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The NVD3 Javascript library is, to quote their website, "an attempt to build re-usable charts and chart components". It's creators have made a couple key decisions in order to emphasize the reusability of the charts:

  • They have focused on implementing standard chart designs (line graphs, bar graphs, scatterplots), but implemented in flexible, interactive ways.

  • They have used the same data structure requirement for all the graphs:

    • The main data array contains multiple data series, each of which represents a logical grouping of the data;

    • Each series is an array of individual data objects containing two or more variables.

  • All the graphs have a similar style and reuse important pieces of code.

The NVD3 library allows you to create a grouped bar chart or a stacked bar chart, and even a chart that interactively animates between the two.

Adapting that chart to create a stacked and grouped bar chart is not a simple task, in part because the data structure would be different. You would need a three-level data structure (series > sub-series > datapoints, representing groups > stacks > bars) instead of the two-level (series > datapoints) structure used by NVD3.

All is not lost, however. NVD3 is built on the d3 Javascript library. D3 is much more flexible and open-ended; it doesn't define specific chart types, it defines a way of manipulating a webpage to make it match your data. You can use it to create any type of chart that can be drawn with HTML or SVG. But of course, that means that it is much more work, since you have to explicitly create all the parts of the graph, and make all the design decisions yourself!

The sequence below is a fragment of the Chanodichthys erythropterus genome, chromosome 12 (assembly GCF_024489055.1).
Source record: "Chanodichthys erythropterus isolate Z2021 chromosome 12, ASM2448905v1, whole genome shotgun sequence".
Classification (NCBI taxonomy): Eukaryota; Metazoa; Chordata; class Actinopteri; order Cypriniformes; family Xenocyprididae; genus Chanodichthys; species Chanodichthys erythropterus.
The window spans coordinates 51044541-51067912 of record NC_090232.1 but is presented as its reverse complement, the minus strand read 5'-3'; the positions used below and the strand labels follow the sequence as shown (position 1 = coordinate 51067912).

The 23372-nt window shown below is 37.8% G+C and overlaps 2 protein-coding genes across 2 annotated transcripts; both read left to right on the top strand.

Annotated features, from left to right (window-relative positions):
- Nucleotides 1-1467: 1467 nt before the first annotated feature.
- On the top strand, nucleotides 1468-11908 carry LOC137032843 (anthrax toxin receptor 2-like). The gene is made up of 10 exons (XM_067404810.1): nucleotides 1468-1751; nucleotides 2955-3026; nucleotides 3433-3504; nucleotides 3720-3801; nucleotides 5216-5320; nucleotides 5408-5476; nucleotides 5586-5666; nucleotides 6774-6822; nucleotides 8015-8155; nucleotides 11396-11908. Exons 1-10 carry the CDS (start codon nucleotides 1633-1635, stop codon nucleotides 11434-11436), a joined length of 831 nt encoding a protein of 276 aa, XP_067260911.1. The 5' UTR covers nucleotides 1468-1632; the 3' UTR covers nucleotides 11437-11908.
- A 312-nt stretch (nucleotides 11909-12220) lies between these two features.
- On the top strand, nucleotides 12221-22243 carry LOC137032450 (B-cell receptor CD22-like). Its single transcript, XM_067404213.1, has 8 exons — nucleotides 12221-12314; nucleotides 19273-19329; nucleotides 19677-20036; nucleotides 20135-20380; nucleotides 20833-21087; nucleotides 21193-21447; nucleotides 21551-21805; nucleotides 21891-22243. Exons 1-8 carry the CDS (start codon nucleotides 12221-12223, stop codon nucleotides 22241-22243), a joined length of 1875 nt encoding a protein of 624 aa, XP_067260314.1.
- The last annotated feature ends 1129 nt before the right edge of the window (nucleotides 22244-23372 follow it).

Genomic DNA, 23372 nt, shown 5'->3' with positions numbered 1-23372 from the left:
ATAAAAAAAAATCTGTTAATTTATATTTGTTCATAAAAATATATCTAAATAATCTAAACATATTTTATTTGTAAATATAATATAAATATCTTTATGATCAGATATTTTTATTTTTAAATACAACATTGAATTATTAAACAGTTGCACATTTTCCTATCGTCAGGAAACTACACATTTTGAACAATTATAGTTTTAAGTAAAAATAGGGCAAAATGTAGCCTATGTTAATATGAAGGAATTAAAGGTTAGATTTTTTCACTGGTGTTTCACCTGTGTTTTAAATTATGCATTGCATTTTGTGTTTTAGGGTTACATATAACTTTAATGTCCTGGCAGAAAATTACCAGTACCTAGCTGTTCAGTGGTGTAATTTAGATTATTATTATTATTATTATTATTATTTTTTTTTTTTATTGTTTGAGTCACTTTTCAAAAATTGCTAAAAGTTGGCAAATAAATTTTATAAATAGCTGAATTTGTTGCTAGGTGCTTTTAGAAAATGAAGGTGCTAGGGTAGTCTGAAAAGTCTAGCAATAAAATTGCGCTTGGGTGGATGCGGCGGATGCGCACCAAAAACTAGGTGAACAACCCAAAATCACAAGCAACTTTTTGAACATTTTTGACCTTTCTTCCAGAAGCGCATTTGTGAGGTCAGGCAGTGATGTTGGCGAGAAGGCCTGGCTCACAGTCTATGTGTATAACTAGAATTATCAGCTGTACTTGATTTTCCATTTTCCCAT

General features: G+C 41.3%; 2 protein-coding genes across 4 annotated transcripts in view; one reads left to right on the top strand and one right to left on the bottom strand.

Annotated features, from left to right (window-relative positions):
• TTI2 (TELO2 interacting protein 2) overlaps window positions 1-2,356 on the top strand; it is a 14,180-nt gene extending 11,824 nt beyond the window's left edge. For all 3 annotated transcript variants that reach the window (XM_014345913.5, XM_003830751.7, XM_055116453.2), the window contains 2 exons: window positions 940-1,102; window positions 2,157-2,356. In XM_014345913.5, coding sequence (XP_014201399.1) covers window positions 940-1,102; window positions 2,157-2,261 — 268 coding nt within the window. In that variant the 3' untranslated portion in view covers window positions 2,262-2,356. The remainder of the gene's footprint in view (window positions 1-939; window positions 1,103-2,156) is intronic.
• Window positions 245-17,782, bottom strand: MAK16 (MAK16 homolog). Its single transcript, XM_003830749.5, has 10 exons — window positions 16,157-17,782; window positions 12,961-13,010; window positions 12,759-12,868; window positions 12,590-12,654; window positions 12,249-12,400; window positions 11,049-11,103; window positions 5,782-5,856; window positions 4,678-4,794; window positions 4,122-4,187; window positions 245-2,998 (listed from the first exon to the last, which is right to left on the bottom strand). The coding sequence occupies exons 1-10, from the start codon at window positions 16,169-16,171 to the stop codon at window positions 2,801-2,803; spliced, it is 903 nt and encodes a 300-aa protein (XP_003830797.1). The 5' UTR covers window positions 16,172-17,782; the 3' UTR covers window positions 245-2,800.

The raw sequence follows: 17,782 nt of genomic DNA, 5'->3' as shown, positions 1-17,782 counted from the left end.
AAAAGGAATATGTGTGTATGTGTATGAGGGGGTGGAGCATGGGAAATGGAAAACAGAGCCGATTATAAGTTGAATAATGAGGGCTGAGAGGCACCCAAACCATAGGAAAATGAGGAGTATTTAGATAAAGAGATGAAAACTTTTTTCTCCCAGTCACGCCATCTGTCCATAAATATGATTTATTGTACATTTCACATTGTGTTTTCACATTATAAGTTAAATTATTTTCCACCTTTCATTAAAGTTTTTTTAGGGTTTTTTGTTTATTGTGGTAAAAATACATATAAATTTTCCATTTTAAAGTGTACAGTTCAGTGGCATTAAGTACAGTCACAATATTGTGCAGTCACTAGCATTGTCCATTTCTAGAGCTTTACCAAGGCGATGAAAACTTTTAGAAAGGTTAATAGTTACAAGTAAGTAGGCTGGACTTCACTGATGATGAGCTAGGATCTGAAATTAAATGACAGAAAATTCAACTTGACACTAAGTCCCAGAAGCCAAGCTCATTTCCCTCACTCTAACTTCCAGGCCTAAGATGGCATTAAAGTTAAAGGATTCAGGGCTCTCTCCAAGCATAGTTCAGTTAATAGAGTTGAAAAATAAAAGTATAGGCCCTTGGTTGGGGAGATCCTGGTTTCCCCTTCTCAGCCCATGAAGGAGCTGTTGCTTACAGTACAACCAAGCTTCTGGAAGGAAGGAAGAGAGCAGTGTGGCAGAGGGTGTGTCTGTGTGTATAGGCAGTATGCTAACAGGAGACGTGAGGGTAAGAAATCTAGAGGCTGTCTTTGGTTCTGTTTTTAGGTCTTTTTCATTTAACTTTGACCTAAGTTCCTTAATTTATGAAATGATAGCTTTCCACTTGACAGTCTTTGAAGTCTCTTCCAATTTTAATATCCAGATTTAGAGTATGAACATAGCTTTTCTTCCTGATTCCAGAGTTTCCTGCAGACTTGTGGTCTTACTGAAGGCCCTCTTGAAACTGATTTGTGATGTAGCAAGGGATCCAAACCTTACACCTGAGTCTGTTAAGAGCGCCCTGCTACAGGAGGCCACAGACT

I strongly recommend, if you want to use d3, start with the basics in the tutorials list or one of the introductory books. However, you'll also want to check out the gallery of examples, and from there you'll find the following charts that will be of particular interest:

Once you have become familiar with building charts in d3, you may want to open up the NVD3 source code to see if you can borrow some of their reusable code components (being sure to respect their licence terms, of course). However, I would not recommend doing so as a beginner -- it is a lot of code, and uses a lot of complex techniques to put all the pieces together.


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